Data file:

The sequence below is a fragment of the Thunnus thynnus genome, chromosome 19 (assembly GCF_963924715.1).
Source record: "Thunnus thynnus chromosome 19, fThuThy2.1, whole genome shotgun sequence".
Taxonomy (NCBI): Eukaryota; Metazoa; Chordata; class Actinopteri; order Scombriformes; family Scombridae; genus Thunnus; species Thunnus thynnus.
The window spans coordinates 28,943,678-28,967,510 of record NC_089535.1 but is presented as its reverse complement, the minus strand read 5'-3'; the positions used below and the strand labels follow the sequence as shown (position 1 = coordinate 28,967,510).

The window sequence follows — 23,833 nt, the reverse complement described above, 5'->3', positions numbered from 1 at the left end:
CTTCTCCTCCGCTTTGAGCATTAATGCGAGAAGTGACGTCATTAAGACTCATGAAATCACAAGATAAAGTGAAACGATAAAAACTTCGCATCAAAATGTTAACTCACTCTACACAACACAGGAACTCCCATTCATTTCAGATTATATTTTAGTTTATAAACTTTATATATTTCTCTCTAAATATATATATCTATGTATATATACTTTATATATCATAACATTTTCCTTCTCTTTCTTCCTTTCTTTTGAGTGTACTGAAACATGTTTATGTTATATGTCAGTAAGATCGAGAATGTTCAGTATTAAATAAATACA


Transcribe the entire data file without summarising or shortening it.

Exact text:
The sequence below is a fragment of the Thunnus thynnus genome, chromosome 19 (assembly GCF_963924715.1).
Source record: "Thunnus thynnus chromosome 19, fThuThy2.1, whole genome shotgun sequence".
Taxonomy (NCBI): Eukaryota; Metazoa; Chordata; class Actinopteri; order Scombriformes; family Scombridae; genus Thunnus; species Thunnus thynnus.
The window spans coordinates 28,943,678-28,967,510 of record NC_089535.1 but is presented as its reverse complement, the minus strand read 5'-3'; the positions used below and the strand labels follow the sequence as shown (position 1 = coordinate 28,967,510).

The window sequence follows — 23,833 nt, the reverse complement described above, 5'->3', positions numbered from 1 at the left end:
CTTCTCCTCCGCTTTGAGCATTAATGCGAGAAGTGACGTCATTAAGACTCATGAAATCACAAGATAAAGTGAAACGATAAAAACTTCGCATCAAAATGTTAACTCACTCTACACAACACAGGAACTCCCATTCATTTCAGATTATATTTTAGTTTATAAACTTTATATATTTCTCTCTAAATATATATATCTATGTATATATACTTTATATATCATAACATTTTCCTTCTCTTTCTTCCTTTCTTTTGAGTGTACTGAAACATGTTTATGTTATATGTCAGTAAGATCGAGAATGTTCAGTATTAAATAAATACA